In contrast, nearsightedness (myopia) occurs when the cornea has too much curve, causing close objects to appear in focus, but distant objects appear blurry.

Do I need glasses for farsightedness?

Not all the time. Some mild cases of farsightedness do not require glasses, as the refractive error in the eye isn't enough to cause blurred vision. Some children may experience farsightedness early in life, but as their eyes lengthen, they grow out of the condition.

While most adults do not experience complications from farsightedness, it can cause damage to eye health. Some complications that may arise from farsightedness include:

  • Lazy eye (amblyopia)

  • Crossed eyes (strabismus)

  • Glaucoma

  • Eyestrain

What are the symptoms of dry eyes?

Dry eye syndrome is a common but uncomfortable eye condition that, if unaddressed, can have long term impacts on your eye health. Some common symptoms of dry eyes include:

  • Redness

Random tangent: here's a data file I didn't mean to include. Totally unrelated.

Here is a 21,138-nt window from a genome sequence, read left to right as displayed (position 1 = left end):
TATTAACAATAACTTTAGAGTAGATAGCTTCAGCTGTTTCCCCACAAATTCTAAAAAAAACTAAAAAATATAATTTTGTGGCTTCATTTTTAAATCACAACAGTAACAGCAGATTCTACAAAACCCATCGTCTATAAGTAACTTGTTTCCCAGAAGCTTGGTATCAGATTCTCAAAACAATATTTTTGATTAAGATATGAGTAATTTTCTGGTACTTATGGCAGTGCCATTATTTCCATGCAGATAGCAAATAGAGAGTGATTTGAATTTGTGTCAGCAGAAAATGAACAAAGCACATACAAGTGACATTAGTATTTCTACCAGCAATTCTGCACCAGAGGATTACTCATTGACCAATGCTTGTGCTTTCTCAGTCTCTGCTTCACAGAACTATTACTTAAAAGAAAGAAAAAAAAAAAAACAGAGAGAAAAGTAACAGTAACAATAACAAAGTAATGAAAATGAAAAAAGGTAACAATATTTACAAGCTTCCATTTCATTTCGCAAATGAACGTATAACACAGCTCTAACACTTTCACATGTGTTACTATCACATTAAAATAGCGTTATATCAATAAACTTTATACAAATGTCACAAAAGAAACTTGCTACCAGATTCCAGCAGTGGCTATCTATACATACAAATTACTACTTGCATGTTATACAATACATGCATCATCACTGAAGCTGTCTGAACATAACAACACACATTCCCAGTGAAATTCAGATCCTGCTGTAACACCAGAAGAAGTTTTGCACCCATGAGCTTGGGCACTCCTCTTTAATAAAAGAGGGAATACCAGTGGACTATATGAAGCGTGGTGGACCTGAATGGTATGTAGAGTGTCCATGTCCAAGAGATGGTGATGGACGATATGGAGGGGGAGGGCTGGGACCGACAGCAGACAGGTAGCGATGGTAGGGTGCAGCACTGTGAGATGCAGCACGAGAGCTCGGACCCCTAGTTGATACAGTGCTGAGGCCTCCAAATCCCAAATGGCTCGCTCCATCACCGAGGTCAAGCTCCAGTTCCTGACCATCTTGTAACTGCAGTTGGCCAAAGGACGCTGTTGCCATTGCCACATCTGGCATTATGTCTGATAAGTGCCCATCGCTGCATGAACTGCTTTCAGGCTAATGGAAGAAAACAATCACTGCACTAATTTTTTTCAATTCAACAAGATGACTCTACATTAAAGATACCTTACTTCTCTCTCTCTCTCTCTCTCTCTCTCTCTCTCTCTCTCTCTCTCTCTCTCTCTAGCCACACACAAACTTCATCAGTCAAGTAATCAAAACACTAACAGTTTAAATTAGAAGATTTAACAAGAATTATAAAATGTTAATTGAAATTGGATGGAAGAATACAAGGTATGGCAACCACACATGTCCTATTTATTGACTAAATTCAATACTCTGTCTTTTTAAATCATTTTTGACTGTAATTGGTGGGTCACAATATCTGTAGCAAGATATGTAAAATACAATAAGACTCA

• Stinging, or burning feeling in the eye

  • Light sensitivity

  • Watery eyes

  • Blurred vision

  • Stringy mucus in or around the eye

Severe cases of dry eyes can lead to eye infections or eye disease, as the lacrimal glands are unable to create enough lubrication to wash away foreign debris and bacteria in the eye.

What causes dry eyes?

Tears aren't just for when you're feeling down. They are vital in lubricating and cleaning the surface of the eye (also known as the cornea) and washing away foreign debris. Tear production helps maintain a tear film on the cornea, which fights eye infections and improves eye health. Dry eye disease - also sometimes called dry eye syndrome - occurs when the lacrimal glands in the conjunctiva (the membrane inside the eyelid) are unable to produce enough tears to properly lubricate the eye and supply tears. Some specific causes of dry eyes are:

Inadequate tear production: If your tear ducts don't produce enough tears to lubricate the eye and maintain a tear film, your eyes are at risk infection and other serious conditions.